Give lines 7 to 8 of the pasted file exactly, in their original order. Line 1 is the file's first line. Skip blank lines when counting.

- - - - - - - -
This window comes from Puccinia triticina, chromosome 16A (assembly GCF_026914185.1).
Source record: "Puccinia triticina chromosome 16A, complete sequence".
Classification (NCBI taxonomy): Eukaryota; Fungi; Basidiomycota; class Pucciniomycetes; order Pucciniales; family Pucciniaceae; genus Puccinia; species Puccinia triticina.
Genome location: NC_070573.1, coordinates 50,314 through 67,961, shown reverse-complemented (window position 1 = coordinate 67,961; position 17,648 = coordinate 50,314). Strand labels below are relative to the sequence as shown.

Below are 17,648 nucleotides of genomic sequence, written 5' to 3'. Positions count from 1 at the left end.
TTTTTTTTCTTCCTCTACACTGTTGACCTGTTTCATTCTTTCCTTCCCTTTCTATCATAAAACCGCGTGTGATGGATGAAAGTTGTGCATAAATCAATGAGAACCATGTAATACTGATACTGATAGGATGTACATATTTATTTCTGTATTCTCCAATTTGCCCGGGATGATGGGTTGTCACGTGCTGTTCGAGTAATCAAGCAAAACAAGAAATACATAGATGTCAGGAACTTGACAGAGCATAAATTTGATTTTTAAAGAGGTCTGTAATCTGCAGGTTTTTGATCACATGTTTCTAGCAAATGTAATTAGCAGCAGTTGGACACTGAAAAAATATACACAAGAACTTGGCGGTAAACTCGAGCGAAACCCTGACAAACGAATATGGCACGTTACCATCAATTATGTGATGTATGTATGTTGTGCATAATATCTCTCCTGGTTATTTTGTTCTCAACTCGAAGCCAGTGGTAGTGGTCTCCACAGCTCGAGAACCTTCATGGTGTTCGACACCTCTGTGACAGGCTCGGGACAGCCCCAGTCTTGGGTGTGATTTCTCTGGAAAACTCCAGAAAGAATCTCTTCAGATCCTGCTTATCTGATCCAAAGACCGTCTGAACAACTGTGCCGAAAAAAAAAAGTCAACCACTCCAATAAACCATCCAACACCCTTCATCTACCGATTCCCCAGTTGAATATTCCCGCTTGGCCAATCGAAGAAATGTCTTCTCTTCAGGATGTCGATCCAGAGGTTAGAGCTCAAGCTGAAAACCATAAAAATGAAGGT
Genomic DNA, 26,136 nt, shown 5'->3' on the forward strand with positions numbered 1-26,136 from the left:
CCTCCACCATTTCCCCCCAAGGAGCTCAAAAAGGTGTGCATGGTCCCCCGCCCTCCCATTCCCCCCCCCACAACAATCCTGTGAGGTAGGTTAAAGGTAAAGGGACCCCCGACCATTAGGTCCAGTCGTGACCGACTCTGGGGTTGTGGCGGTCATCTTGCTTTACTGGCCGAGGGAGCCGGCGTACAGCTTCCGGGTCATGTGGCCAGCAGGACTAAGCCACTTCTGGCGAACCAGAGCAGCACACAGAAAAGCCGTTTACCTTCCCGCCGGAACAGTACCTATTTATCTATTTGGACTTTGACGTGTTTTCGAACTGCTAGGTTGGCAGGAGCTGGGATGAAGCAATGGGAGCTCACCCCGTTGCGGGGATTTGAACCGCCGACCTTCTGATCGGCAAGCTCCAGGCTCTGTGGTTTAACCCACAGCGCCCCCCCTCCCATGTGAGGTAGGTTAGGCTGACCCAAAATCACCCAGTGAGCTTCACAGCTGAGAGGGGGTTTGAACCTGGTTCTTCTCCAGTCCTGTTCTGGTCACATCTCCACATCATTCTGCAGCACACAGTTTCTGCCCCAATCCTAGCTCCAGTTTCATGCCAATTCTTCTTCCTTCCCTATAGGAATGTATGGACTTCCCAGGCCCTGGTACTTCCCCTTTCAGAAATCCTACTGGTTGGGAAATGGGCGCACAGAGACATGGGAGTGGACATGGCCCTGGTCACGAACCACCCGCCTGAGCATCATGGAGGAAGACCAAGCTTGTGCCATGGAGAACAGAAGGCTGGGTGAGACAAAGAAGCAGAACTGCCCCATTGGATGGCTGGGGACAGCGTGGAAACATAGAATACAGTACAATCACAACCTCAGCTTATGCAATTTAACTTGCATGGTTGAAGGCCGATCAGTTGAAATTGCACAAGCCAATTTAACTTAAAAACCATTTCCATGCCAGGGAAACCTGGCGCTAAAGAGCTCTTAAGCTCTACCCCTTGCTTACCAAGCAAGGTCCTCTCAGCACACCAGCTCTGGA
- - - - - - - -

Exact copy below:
Genomic DNA, 26,136 nt, shown 5'->3' on the forward strand with positions numbered 1-26,136 from the left:
CCTCCACCATTTCCCCCCAAGGAGCTCAAAAAGGTGTGCATGGTCCCCCGCCCTCCCATTCCCCCCCCCACAACAATCCTGTGAGGTAGGTTAAAGGTAAAGGGACCCCCGACCATTAGGTCCAGTCGTGACCGACTCTGGGGTTGTGGCGGTCATCTTGCTTTACTGGCCGAGGGAGCCGGCGTACAGCTTCCGGGTCATGTGGCCAGCAGGACTAAGCCACTTCTGGCGAACCAGAGCAGCACACAGAAAAGCCGTTTACCTTCCCGCCGGAACAGTACCTATTTATCTATTTGGACTTTGACGTGTTTTCGAACTGCTAGGTTGGCAGGAGCTGGGATGAAGCAATGGGAGCTCACCCCGTTGCGGGGATTTGAACCGCCGACCTTCTGATCGGCAAGCTCCAGGCTCTGTGGTTTAACCCACAGCGCCCCCCCTCCCATGTGAGGTAGGTTAGGCTGACCCAAAATCACCCAGTGAGCTTCACAGCTGAGAGGGGGTTTGAACCTGGTTCTTCTCCAGTCCTGTTCTGGTCACATCTCCACATCATTCTGCAGCACACAGTTTCTGCCCCAATCCTAGCTCCAGTTTCATGCCAATTCTTCTTCCTTCCCTATAGGAATGTATGGACTTCCCAGGCCCTGGTACTTCCCCTTTCAGAAATCCTACTGGTTGGGAAATGGGCGCACAGAGACATGGGAGTGGACATGGCCCTGGTCACGAACCACCCGCCTGAGCATCATGGAGGAAGACCAAGCTTGTGCCATGGAGAACAGAAGGCTGGGTGAGACAAAGAAGCAGAACTGCCCCATTGGATGGCTGGGGACAGCGTGGAAACATAGAATACAGTACAATCACAACCTCAGCTTATGCAATTTAACTTGCATGGTTGAAGGCCGATCAGTTGAAATTGCACAAGCCAATTTAACTTAAAAACCATTTCCATGCCAGGGAAACCTGGCGCTAAAGAGCTCTTAAGCTCTACCCCTTGCTTACCAAGCAAGGTCCTCTCAGCACACCAGCTCTGGA